GTPulse: Michigan Artists Display Artwork Virtually at Crooked Tree Arts Center
For me, most days are spent looking at a screen. My phone, laptop and TV have seemingly become the only threads of connection I have to the outside world. We’ve all had to adapt our daily lives and practices amidst the pandemic and a lot of what we would be experiencing in person, we are now experiencing virtually. Crooked Tree Arts Center in Traverse City would be hosting an annual juried photo exhibition right now, but instead are working around COVID-19 to still provide photographers with a space to sell their work and guests to admire and take home if they wish. This is the first time annual their Juried Photography Exhibition is all online
“We transitioned the show online right as we were about to install the show, so artwork was arriving to us just as restrictions were being placed in Michigan,” Galleries Director Liz Erlewine said.
The exhibition showcases local photographers, and just because it’s juried doesn’t mean that there’s a prompt or theme to follow.
“Ours aren’t often called to have a theme. It’s up to the jurors. So we do Michigan Now, which is a juried fine arts exhibition without a theme. That’s just to recognize excellent work from throughout the state of Michigan. The reason we have no theme is, often an artist will have their own body of work that speaks to the things that are important to them. We don’t necessarily know what that is.”
There may not be a theme among the submissions, but there is a common thread. All of the contributing photographers are Michiganders. Several submitted photos depict different facets of the state. Meggen Watt’s Icebergs in Leland Harbor shows a chunky teal ice mound submerged in the brilliant blue-green water that Leland is known for. Another photo displaying cherry blossoms peeking through a stickered chain link fence by Jeremy Whiting in Royal Oak reminds me of home. But the photo that I keep thinking about is one by Douglas Coon. The photo, called Calumet Windows shows a building with four windows, each framing something different. One window has a box fan in it, another has an American flag hung up. The top left window shows a little boy looking out onto the street, and the one next to him shows nothing but half-drawn blinds. It feels so indicative of what right now feels like.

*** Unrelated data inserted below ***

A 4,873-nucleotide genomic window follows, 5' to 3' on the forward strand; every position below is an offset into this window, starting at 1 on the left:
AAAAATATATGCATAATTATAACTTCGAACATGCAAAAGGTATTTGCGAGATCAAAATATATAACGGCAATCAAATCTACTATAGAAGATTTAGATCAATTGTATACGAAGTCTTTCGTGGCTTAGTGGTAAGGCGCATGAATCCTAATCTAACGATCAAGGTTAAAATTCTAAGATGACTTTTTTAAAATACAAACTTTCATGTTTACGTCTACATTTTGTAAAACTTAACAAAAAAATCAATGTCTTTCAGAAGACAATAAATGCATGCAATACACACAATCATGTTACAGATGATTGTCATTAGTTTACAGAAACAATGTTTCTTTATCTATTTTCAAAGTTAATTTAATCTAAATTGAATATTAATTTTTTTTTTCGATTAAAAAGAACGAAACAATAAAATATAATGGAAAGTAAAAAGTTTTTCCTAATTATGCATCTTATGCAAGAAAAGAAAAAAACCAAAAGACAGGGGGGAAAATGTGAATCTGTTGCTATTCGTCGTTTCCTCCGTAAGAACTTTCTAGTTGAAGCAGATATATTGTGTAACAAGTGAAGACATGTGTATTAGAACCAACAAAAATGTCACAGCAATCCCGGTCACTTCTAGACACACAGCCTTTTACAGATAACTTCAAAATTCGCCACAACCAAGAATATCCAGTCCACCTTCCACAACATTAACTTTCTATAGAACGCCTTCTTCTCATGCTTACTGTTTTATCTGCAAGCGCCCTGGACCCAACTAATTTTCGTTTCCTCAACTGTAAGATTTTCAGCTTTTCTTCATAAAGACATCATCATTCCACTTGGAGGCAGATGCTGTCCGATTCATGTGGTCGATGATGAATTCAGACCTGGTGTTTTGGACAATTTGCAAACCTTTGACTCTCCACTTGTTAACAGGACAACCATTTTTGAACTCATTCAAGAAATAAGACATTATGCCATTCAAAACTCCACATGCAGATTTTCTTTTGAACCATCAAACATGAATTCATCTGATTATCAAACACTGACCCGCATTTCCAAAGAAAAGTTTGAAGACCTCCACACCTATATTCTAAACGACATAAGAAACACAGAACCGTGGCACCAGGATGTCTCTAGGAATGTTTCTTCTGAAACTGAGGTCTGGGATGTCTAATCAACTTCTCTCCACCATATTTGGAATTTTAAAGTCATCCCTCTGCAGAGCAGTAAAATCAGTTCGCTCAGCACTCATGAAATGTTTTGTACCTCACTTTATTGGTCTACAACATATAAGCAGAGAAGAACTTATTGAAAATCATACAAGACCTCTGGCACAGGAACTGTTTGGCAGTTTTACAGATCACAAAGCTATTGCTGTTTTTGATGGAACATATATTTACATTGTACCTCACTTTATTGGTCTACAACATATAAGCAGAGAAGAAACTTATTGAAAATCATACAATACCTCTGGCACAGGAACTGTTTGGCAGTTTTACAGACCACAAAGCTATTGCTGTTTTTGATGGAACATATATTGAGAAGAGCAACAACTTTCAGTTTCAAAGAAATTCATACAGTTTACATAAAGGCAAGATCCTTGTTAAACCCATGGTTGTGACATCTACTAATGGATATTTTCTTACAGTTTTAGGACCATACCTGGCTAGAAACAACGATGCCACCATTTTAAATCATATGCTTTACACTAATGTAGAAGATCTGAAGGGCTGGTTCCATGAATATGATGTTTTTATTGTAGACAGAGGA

“That’s something I’ve really enjoyed about looking at artwork right now because I realize that I’m looking at images very differently. This was rural Michigan. This is in Calumet, Michigan. And so what he was doing was he was responding very much to the formal elements like the design elements of looking at that building. It almost looks like a cake topper with the lines at the top. He happened to just be there and capture that image. This image he tells us is from 2019, so we know that it was taken before we were all boxed up inside. But it’s almost impossible to read that image now without reflecting on what’s going on in our world.”
The exhibition is online and all proceeds from any of the purchased artwork go directly back to the photographer.
“There are prices in the description for each of the pieces. They’re also being shared through our social media, so every day we’re highlighting a specific piece so we can appreciate them one at a time, and for this particular exhibition, all of the sales are going directly to the artist so we can help support those artists.
Crooked Tree has also adjusted by offering CTAC Online, a variety of free art courses that teach art disciplines like ballet, music, and visual arts.
“All small businesses have been struggling through these challenging times. Like everyone, we’re adapting and working through this and one thing that I think is nice about arts experiences and arts education is it teaches us all how to persevere. We’re faced with challenges, we come up with solutions if it doesn’t work we keep going. We do it again. We’re looking at some of these shifts staying with us for a while. That can feel frustrating but it’s also really exciting. We’ve transitioned our online programs like the Virtual Coffee at 10. During this time of year, we might have a dozen people visit us in the gallery at a time but virtually we could have five times as many people show up and participate in our programs.”
Spending some virtual time with Crooked Tree Arts Center is inspiring, relaxing and educational. And for me, a welcome way to divide screen time. Check out the photo exhibit here.
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